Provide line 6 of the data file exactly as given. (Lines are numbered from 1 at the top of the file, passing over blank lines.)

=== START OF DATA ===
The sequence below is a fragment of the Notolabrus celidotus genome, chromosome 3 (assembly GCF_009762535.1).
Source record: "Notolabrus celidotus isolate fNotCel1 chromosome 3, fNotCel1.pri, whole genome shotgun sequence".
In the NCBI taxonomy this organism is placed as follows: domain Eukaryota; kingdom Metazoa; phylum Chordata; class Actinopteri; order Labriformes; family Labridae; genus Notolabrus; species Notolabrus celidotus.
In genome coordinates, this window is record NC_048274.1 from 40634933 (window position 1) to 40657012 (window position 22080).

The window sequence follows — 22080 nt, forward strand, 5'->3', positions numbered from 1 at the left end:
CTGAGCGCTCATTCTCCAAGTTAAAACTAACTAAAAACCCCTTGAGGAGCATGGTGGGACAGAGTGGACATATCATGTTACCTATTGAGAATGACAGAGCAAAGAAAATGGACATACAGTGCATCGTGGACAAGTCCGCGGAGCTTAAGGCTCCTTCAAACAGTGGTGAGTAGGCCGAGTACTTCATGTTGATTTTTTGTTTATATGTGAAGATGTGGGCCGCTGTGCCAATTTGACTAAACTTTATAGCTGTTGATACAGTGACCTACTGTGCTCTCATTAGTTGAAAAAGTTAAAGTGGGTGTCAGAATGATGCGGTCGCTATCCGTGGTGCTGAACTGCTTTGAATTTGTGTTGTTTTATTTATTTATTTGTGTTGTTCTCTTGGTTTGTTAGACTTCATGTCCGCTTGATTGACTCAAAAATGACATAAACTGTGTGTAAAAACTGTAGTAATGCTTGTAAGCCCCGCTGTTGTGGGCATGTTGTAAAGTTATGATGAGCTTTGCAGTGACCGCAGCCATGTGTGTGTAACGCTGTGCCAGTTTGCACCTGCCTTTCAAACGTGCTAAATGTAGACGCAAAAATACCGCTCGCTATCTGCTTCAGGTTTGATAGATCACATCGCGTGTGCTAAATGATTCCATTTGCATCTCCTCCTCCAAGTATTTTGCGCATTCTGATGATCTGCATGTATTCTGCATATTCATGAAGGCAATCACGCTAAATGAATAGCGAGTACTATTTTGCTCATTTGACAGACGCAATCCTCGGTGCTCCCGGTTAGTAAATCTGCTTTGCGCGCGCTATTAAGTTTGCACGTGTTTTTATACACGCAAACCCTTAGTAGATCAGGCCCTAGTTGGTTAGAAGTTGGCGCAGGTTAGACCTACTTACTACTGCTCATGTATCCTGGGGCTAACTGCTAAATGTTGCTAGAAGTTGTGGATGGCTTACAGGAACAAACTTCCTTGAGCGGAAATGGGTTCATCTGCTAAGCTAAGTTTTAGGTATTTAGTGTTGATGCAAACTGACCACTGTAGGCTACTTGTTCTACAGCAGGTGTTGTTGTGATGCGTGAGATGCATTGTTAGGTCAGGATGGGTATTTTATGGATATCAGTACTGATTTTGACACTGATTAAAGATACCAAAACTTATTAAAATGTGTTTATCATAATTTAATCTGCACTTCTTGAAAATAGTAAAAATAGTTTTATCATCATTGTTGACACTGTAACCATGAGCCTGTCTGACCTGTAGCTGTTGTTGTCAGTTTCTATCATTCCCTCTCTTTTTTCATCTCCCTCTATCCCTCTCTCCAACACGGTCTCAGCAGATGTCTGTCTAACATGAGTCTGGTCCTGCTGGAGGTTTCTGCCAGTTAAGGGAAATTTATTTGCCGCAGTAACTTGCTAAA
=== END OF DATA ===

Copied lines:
CTGAGCGCTCATTCTCCAAGTTAAAACTAACTAAAAACCCCTTGAGGAGCATGGTGGGACAGAGTGGACATATCATGTTACCTATTGAGAATGACAGAGCAAAGAAAATGGACATACAGTGCATCGTGGACAAGTCCGCGGAGCTTAAGGCTCCTTCAAACAGTGGTGAGTAGGCCGAGTACTTCATGTTGATTTTTTGTTTATATGTGAAGATGTGGGCCGCTGTGCCAATTTGACTAAACTTTATAGCTGTTGATACAGTGACCTACTGTGCTCTCATTAGTTGAAAAAGTTAAAGTGGGTGTCAGAATGATGCGGTCGCTATCCGTGGTGCTGAACTGCTTTGAATTTGTGTTGTTTTATTTATTTATTTGTGTTGTTCTCTTGGTTTGTTAGACTTCATGTCCGCTTGATTGACTCAAAAATGACATAAACTGTGTGTAAAAACTGTAGTAATGCTTGTAAGCCCCGCTGTTGTGGGCATGTTGTAAAGTTATGATGAGCTTTGCAGTGACCGCAGCCATGTGTGTGTAACGCTGTGCCAGTTTGCACCTGCCTTTCAAACGTGCTAAATGTAGACGCAAAAATACCGCTCGCTATCTGCTTCAGGTTTGATAGATCACATCGCGTGTGCTAAATGATTCCATTTGCATCTCCTCCTCCAAGTATTTTGCGCATTCTGATGATCTGCATGTATTCTGCATATTCATGAAGGCAATCACGCTAAATGAATAGCGAGTACTATTTTGCTCATTTGACAGACGCAATCCTCGGTGCTCCCGGTTAGTAAATCTGCTTTGCGCGCGCTATTAAGTTTGCACGTGTTTTTATACACGCAAACCCTTAGTAGATCAGGCCCTAGTTGGTTAGAAGTTGGCGCAGGTTAGACCTACTTACTACTGCTCATGTATCCTGGGGCTAACTGCTAAATGTTGCTAGAAGTTGTGGATGGCTTACAGGAACAAACTTCCTTGAGCGGAAATGGGTTCATCTGCTAAGCTAAGTTTTAGGTATTTAGTGTTGATGCAAACTGACCACTGTAGGCTACTTGTTCTACAGCAGGTGTTGTTGTGATGCGTGAGATGCATTGTTAGGTCAGGATGGGTATTTTATGGATATCAGTACTGATTTTGACACTGATTAAAGATACCAAAACTTATTAAAATGTGTTTATCATAATTTAATCTGCACTTCTTGAAAATAGTAAAAATAGTTTTATCATCATTGTTGACACTGTAACCATGAGCCTGTCTGACCTGTAGCTGTTGTTGTCAGTTTCTATCATTCCCTCTCTTTTTTCATCTCCCTCTATCCCTCTCTCCAACACGGTCTCAGCAGATGTCTGTCTAACATGAGTCTGGTCCTGCTGGAGGTTTCTGCCAGTTAAGGGAAATTTATTTGCCGCAGTAACTTGCTAAA